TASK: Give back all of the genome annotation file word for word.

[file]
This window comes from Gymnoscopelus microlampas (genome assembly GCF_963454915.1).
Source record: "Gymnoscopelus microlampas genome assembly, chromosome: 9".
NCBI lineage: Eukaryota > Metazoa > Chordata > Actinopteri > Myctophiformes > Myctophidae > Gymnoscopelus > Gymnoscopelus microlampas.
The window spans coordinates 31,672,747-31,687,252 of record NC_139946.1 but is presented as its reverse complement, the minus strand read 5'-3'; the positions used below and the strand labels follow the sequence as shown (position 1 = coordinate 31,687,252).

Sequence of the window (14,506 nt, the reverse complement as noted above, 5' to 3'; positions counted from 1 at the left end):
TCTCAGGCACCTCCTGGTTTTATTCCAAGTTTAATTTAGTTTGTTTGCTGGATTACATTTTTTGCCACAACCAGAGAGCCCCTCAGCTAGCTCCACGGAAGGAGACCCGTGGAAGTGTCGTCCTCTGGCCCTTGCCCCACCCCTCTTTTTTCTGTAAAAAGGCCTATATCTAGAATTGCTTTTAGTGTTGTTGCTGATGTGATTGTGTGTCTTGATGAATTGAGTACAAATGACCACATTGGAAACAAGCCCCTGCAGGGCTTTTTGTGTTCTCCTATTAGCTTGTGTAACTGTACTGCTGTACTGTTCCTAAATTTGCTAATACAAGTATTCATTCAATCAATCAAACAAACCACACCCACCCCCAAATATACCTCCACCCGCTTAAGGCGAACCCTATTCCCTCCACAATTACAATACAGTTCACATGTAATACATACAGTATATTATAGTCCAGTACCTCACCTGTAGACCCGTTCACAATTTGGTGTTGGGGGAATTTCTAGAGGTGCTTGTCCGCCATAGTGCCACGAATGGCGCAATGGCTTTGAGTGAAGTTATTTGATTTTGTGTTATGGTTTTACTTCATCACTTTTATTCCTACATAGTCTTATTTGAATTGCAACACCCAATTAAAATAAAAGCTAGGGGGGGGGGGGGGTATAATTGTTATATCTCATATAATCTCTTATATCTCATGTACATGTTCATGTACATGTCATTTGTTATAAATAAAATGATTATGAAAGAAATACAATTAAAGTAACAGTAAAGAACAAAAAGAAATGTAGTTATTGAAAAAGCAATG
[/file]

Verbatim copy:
This window comes from Gymnoscopelus microlampas (genome assembly GCF_963454915.1).
Source record: "Gymnoscopelus microlampas genome assembly, chromosome: 9".
NCBI lineage: Eukaryota > Metazoa > Chordata > Actinopteri > Myctophiformes > Myctophidae > Gymnoscopelus > Gymnoscopelus microlampas.
The window spans coordinates 31,672,747-31,687,252 of record NC_139946.1 but is presented as its reverse complement, the minus strand read 5'-3'; the positions used below and the strand labels follow the sequence as shown (position 1 = coordinate 31,687,252).

Sequence of the window (14,506 nt, the reverse complement as noted above, 5' to 3'; positions counted from 1 at the left end):
TCTCAGGCACCTCCTGGTTTTATTCCAAGTTTAATTTAGTTTGTTTGCTGGATTACATTTTTTGCCACAACCAGAGAGCCCCTCAGCTAGCTCCACGGAAGGAGACCCGTGGAAGTGTCGTCCTCTGGCCCTTGCCCCACCCCTCTTTTTTCTGTAAAAAGGCCTATATCTAGAATTGCTTTTAGTGTTGTTGCTGATGTGATTGTGTGTCTTGATGAATTGAGTACAAATGACCACATTGGAAACAAGCCCCTGCAGGGCTTTTTGTGTTCTCCTATTAGCTTGTGTAACTGTACTGCTGTACTGTTCCTAAATTTGCTAATACAAGTATTCATTCAATCAATCAAACAAACCACACCCACCCCCAAATATACCTCCACCCGCTTAAGGCGAACCCTATTCCCTCCACAATTACAATACAGTTCACATGTAATACATACAGTATATTATAGTCCAGTACCTCACCTGTAGACCCGTTCACAATTTGGTGTTGGGGGAATTTCTAGAGGTGCTTGTCCGCCATAGTGCCACGAATGGCGCAATGGCTTTGAGTGAAGTTATTTGATTTTGTGTTATGGTTTTACTTCATCACTTTTATTCCTACATAGTCTTATTTGAATTGCAACACCCAATTAAAATAAAAGCTAGGGGGGGGGGGGGGTATAATTGTTATATCTCATATAATCTCTTATATCTCATGTACATGTTCATGTACATGTCATTTGTTATAAATAAAATGATTATGAAAGAAATACAATTAAAGTAACAGTAAAGAACAAAAAGAAATGTAGTTATTGAAAAAGCAATG